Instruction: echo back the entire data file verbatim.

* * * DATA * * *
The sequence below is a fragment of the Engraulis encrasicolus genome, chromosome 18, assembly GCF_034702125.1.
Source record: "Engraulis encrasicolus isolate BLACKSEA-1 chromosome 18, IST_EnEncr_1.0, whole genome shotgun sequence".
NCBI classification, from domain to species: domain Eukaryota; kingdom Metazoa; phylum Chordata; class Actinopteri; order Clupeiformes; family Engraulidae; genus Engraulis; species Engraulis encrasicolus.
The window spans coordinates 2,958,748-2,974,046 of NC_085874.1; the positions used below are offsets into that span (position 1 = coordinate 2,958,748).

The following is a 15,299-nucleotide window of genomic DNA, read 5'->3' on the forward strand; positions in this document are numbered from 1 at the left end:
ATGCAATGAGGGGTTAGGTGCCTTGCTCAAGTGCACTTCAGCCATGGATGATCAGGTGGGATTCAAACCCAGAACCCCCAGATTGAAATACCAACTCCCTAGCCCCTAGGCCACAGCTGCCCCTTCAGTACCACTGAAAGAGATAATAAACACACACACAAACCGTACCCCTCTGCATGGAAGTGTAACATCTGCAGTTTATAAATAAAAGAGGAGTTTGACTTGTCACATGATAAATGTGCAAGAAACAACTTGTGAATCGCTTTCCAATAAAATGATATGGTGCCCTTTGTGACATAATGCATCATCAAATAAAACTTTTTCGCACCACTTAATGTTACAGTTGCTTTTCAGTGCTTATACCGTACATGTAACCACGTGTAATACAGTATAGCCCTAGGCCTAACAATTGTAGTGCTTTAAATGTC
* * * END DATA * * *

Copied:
The sequence below is a fragment of the Engraulis encrasicolus genome, chromosome 18, assembly GCF_034702125.1.
Source record: "Engraulis encrasicolus isolate BLACKSEA-1 chromosome 18, IST_EnEncr_1.0, whole genome shotgun sequence".
NCBI classification, from domain to species: domain Eukaryota; kingdom Metazoa; phylum Chordata; class Actinopteri; order Clupeiformes; family Engraulidae; genus Engraulis; species Engraulis encrasicolus.
The window spans coordinates 2,958,748-2,974,046 of NC_085874.1; the positions used below are offsets into that span (position 1 = coordinate 2,958,748).

The following is a 15,299-nucleotide window of genomic DNA, read 5'->3' on the forward strand; positions in this document are numbered from 1 at the left end:
ATGCAATGAGGGGTTAGGTGCCTTGCTCAAGTGCACTTCAGCCATGGATGATCAGGTGGGATTCAAACCCAGAACCCCCAGATTGAAATACCAACTCCCTAGCCCCTAGGCCACAGCTGCCCCTTCAGTACCACTGAAAGAGATAATAAACACACACACAAACCGTACCCCTCTGCATGGAAGTGTAACATCTGCAGTTTATAAATAAAAGAGGAGTTTGACTTGTCACATGATAAATGTGCAAGAAACAACTTGTGAATCGCTTTCCAATAAAATGATATGGTGCCCTTTGTGACATAATGCATCATCAAATAAAACTTTTTCGCACCACTTAATGTTACAGTTGCTTTTCAGTGCTTATACCGTACATGTAACCACGTGTAATACAGTATAGCCCTAGGCCTAACAATTGTAGTGCTTTAAATGTC